Because Движение вверх is a sports drama, much of the speech in the film is fast-paced and less enunciated than in other films. Despite this, it was a valuable experience viewing the film as an intermediate Russian speaker. Because the film takes place partly in the United States and in other places, there are Russian subtitles in various scenes, as well as some English spoken throughout the film. This helps in understanding how some English phrases are effectively translated into Russian and brings the viewer into an interesting perspective of hearing English in a context in which it is a foreign language. There are also, of course, many common phrases and words in Russian to pay attention to and add to a working Russian vocabulary.

Below are some words and phrases to get acquainted or reacquainted with before you enjoy the film.

Words to Review: СССР/Советский союз (Soviet Union), далеко (far), просто (simply), козёл/козлы (goat), проспектив (prospect), главный (main), нормально (okay, normal), полезно(helpful), тренировка (workout), товарищ (comrade), главный тренер (head coach), до конца (until the end), в обще (in general), оставаться/остаться (to remain), бегать/бежать (to run), говорить/сказать (to say), верить/поверить (to believe), бывать/побывать (to be), хотеть/захотеть (to want),  выигрывать/выиграть (to win).

Beginner Vocabulary Words: американский (American), граница (border), контрол (control), икра (caviar), клоуны (clowns), капитан (captain), лучше (better), лекарство (medicine), извините (excuse me, sorry), нет денег (no money), играть (to play), спортсмен (athlete).

As you watch, relax, and see how much Russian you can understand. While it is difficult to watch Russian films without the aid of English subtitles, and you will not understand everything, watching Russian films is very beneficial to your comprehension and speaking skills!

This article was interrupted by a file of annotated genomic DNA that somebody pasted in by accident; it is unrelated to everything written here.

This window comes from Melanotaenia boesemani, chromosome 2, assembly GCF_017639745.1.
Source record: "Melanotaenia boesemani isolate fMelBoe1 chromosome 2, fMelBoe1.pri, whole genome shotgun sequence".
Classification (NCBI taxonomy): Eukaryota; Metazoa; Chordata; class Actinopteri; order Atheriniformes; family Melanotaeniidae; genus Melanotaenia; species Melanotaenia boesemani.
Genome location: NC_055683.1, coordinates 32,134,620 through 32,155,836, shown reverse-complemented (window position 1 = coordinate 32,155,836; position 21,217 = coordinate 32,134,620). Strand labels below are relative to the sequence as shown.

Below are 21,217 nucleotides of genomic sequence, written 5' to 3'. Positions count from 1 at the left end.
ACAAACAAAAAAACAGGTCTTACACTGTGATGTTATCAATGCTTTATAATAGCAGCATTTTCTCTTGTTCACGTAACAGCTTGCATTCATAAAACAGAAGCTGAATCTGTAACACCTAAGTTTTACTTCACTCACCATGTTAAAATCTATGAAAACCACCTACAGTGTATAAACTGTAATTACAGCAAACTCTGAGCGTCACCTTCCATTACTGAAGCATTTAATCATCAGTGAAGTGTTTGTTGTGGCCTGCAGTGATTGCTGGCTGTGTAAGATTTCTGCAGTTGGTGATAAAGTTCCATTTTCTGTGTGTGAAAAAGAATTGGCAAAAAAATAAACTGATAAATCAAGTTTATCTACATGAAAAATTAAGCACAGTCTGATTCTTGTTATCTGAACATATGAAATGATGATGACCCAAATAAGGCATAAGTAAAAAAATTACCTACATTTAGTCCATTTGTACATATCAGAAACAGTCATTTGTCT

Analysis of the Film

Движение вверх has been given a 6.6 rating from the IMDb, 8.8 from ivi.tv, and 7.5 from KinoPoisk.

Actors in the film have received great acclaim for their performances, most notably Vladimir Mashkov for his portrayal of Coach Garanzhin and Kirill Zaytsev for his portrayal of Sergey Belov, the team captain. Overall, the acting in the movie is part of what gave it its success, as the cohesiveness and camaraderie of the USSR team makes the film both enjoyable and convincing.

As mentioned above, the cinematography work of Igor Grinyakin has also received acclaim, and after watching the film, the reasons are apparent. Some of the most impressive aspects of the cinematography are the shots of the athletes training next to gymnasts, the scene in which Garanzhin continues to reflect on his cut-off phone call with his wife during a game, and of course, the cuts between games and Garanzhin furiously scribbling in his playbook, which make it appear as if he is writing the playing into existence.

Движение вверх portrays life for Soviet citizens, athletes, and people with serious medical issues, as well as themes of diversity within the Soviet Union, stereotypes Soviet players faced, and the rivalry between the U.S. and the USSR even on the basketball court during the Cold War. The film has been criticized for taking liberties with the stories of the coach and players. However, its overall impact of conveying the victorious moment for the Soviet team and demonstrating the common struggles of citizens of various nations and backgrounds, make it a film well worth watching.

Watch the full movie here.

See real footage of the winning shot here.


About the author

Keegan Lundman

Keegan Lundman is a student at the University of Montana studying Russian, history, and German. She is a Montana native and has lived in Billings, Montana for most of her life. Keegan hopes to dive deeper into Russian history through a graduate program and work in the foreign services after finishing school. At UM, she spends her free time working with Cru campus ministry, attending the Russian and German language clubs, and country swing dancing.

Program attended: Online Internships

View all posts by: Keegan Lundman